yourself-consumers do pay attention to privacy
February 28, 2000
BY MICHAEL KRAUSS
is one of an ongoing series on interactive marketing leaders who
are doing things other marketers can learn from. They are not
yet household names, but the executives we profile are laboring
in the trenches today and will be in the headlines tomorrow. They're
the emerging leaders of an emerging marketing discipline.
rank and serial number: Bart Lazar, 38, partner, Seyfarth,
Shaw, Fairweather & Geraldson in Chicago. Defended the first
enforcement action brought by the Federal Trade Commission involving
Internet privacy issues.
"Do it right the first time."
business people should care about privacy: Because customers
care. "You're developing a relationship with them. If customers
know you care about them, it helps. Surveys show that people care
if they see a privacy statement, and they care if your privacy
statement's been approved by a third party, such as TrustE."
privacy is a big deal now: "Consumers have been
signing off on credit card agreements for years that allow solicitations,
(but) online is a little bit different because the solicitations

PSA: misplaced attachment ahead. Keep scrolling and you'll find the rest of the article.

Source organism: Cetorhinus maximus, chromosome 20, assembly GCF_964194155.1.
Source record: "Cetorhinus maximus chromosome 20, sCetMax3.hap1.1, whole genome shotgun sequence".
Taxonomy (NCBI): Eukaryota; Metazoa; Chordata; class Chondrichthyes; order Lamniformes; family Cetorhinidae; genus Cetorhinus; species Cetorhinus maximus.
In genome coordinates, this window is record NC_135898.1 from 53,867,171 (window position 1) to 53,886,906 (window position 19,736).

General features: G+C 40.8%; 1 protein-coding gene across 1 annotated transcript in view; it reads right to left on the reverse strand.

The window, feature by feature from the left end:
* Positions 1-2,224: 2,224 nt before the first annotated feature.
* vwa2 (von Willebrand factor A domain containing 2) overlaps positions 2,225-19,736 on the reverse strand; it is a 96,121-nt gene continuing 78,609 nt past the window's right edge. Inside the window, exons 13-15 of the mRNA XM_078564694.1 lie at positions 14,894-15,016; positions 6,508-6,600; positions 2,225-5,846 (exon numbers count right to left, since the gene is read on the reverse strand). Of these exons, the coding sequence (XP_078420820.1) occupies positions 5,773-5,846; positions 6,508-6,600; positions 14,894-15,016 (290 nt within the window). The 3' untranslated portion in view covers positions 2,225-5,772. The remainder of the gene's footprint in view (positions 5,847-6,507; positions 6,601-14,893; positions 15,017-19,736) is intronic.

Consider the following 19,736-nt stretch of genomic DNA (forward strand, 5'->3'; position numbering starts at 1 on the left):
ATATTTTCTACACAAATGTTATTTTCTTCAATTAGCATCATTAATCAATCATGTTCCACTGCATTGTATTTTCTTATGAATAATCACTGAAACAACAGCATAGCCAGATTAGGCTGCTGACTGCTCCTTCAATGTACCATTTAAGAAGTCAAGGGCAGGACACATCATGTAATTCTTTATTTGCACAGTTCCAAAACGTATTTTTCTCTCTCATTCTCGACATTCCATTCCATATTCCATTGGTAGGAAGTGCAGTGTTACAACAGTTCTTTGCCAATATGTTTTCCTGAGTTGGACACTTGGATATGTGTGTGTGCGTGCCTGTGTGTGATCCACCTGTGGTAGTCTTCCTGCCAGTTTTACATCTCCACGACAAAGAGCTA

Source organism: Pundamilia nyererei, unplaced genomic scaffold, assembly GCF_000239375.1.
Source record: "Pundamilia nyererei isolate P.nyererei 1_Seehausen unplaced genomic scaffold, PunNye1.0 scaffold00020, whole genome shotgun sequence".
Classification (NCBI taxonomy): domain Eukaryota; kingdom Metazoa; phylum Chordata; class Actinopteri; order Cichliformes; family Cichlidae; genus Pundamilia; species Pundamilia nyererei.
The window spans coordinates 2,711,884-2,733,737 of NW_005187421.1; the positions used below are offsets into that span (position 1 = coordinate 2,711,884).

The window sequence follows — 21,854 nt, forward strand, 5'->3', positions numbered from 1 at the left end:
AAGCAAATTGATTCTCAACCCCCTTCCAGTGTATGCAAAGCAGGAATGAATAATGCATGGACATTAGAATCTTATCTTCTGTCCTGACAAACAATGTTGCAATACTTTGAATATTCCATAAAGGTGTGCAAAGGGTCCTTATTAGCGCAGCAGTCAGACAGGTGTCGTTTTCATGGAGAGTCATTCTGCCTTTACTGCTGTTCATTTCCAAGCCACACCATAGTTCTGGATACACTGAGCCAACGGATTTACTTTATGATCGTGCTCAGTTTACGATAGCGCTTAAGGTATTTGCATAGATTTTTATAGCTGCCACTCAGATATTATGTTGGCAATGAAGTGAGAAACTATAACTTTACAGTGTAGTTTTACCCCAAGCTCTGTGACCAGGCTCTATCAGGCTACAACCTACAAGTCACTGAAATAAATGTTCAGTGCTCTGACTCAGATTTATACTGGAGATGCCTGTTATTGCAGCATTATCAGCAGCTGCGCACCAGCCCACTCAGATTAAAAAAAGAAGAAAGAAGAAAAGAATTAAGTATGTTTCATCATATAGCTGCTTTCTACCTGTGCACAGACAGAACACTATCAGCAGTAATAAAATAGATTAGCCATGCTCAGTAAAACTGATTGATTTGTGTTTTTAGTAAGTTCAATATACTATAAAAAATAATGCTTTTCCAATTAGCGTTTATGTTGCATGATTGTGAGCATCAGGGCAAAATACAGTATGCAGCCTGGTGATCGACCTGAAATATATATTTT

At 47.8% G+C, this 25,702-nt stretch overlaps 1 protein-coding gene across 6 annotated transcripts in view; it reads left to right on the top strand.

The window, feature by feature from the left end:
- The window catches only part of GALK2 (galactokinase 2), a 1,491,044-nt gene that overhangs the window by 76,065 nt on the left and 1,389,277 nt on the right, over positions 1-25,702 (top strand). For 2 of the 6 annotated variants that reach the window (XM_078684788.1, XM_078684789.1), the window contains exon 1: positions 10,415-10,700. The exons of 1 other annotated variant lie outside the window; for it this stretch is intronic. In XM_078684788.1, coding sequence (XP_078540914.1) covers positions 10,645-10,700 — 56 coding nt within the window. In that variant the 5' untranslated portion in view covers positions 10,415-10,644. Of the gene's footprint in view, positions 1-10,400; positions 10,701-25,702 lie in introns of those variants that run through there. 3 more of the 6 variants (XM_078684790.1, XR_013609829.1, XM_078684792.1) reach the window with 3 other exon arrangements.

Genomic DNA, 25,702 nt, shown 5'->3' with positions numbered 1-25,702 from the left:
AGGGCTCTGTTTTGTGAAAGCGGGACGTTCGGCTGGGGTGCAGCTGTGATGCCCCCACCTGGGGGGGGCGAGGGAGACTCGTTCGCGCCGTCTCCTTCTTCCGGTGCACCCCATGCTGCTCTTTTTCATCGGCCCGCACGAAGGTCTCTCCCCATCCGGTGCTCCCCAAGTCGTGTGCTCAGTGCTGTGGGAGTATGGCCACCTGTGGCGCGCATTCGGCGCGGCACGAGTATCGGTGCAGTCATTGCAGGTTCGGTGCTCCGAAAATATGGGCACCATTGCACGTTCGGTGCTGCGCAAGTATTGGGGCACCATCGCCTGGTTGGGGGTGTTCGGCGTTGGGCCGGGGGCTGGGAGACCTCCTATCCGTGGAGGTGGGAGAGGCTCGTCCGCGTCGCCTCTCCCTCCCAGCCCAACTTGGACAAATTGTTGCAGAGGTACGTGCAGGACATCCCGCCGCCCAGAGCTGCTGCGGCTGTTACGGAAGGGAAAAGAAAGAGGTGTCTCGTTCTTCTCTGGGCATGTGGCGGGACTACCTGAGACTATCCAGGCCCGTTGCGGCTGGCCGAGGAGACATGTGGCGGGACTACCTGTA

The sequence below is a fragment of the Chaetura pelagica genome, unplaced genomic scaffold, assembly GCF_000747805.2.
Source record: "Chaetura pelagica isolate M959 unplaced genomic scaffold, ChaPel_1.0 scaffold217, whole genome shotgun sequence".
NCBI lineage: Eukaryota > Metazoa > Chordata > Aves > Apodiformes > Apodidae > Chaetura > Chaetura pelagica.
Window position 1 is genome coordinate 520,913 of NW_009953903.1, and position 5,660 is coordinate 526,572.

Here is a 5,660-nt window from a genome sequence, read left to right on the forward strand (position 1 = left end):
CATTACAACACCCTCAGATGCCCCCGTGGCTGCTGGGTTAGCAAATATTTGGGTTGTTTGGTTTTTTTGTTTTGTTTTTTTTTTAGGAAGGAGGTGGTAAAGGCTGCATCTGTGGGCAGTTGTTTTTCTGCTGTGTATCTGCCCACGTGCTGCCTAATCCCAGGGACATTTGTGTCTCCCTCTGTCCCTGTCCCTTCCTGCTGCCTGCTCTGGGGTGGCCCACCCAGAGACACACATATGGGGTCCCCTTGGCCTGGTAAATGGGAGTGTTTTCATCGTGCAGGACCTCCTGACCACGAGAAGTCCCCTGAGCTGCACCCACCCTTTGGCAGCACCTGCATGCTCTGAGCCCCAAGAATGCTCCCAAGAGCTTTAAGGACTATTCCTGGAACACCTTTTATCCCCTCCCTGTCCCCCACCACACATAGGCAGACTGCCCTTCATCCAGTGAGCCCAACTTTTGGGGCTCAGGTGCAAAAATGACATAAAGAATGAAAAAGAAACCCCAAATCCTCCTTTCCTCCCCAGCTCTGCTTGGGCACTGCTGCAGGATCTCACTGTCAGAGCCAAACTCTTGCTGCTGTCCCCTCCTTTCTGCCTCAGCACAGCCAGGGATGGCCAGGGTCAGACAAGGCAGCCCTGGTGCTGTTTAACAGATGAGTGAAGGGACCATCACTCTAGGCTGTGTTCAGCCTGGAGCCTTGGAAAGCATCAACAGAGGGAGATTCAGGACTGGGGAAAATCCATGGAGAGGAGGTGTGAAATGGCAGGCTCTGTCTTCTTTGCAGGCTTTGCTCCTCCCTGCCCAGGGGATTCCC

can happen quicker."
key lessons from the GeoCities case: "Play Boy Scout-be
prepared. The GeoCities case began when "the FTC did an Internet
surf day. They checked out the top 100 sites on the Internet…
to see what kind of information each company collected from consumers
and whether the sites had privacy statements." It ultimately
boiled down to interpretations of (the) privacy statement."
So, "Figure out what you're doing and then write a privacy
statement that covers it. It's not expensive."
the PC will act as protection: Lazar predicts that the
computers of the future will include a privacy capability that
will keep track of the types of information owners are willing
to give out.
advice: It can't be said often enough: "Make sure
your privacy statement is clear, concise and accurate."
is a partner with Diamond Technology Partners in Chicago.
He can be reached at email@example.com.